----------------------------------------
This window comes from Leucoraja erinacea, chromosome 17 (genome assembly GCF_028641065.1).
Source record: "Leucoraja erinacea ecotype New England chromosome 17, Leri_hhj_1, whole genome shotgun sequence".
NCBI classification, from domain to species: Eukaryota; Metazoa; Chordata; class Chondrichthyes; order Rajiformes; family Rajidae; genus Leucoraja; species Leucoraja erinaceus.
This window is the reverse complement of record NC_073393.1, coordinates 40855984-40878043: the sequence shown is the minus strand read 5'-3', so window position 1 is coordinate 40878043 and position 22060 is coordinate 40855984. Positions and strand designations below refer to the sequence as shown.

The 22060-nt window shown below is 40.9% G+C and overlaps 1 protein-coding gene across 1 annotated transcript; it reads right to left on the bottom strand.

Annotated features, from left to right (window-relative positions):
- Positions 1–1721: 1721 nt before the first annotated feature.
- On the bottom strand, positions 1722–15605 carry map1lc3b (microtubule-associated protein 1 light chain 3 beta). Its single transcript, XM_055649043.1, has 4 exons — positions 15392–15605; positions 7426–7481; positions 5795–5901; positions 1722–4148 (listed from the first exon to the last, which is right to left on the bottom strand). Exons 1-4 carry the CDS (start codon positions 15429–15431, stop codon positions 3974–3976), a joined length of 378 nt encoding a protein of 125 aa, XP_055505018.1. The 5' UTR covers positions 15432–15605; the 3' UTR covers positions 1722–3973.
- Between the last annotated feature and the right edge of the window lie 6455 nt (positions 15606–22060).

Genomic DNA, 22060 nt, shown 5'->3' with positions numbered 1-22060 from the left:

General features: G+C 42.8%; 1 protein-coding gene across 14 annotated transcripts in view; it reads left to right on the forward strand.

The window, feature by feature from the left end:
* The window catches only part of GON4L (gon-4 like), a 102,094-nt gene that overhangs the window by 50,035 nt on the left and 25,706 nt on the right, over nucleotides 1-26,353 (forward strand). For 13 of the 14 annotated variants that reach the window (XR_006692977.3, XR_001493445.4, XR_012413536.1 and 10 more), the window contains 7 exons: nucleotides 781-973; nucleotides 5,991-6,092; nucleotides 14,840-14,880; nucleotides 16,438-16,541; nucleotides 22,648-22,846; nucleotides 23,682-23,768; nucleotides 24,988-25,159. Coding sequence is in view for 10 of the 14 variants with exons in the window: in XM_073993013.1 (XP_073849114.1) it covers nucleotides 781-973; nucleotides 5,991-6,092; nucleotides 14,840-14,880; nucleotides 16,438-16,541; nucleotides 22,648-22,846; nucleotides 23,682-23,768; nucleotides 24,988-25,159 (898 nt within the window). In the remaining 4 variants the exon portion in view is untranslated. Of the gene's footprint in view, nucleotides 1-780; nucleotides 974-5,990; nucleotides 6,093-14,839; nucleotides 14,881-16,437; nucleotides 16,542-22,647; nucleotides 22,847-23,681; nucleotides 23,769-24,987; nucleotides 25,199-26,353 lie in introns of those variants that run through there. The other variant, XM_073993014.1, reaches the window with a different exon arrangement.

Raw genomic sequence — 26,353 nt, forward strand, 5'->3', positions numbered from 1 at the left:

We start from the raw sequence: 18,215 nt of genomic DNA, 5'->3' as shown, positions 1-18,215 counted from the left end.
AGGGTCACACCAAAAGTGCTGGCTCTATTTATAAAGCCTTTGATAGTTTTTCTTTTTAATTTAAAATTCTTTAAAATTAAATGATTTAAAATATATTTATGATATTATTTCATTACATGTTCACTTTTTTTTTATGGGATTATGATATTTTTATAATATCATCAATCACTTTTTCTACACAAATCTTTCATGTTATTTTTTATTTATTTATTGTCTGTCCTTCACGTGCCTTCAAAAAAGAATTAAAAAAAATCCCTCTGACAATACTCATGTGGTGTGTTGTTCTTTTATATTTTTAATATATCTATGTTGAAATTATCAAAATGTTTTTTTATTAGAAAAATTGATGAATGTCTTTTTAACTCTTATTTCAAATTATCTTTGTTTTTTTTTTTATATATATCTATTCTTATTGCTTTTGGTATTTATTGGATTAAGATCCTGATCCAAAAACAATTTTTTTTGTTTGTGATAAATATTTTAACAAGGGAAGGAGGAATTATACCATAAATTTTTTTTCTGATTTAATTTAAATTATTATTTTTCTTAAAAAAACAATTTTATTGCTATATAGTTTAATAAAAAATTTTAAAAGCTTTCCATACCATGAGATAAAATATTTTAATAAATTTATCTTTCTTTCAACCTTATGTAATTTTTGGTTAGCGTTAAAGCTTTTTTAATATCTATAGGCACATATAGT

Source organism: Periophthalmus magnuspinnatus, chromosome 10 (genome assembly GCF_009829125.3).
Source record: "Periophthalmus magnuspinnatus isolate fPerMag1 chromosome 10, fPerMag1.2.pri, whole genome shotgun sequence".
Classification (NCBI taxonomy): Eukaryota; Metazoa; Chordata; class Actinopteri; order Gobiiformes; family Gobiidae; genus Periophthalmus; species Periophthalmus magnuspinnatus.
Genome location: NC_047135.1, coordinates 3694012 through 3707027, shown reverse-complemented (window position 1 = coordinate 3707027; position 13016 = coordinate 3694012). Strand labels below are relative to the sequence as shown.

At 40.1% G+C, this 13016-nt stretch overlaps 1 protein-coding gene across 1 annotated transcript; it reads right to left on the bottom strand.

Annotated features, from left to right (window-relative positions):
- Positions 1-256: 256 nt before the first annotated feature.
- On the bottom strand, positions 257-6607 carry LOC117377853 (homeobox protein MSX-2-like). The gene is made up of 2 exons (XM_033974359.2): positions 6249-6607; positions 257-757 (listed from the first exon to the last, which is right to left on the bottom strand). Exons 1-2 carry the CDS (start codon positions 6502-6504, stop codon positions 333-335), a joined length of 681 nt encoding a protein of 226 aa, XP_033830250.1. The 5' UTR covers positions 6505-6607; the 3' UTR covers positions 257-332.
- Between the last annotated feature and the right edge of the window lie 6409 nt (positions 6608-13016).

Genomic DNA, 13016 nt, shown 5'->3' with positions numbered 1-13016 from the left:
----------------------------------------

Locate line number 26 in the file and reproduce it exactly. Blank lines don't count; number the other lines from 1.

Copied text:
Genomic DNA, 13016 nt, shown 5'->3' with positions numbered 1-13016 from the left: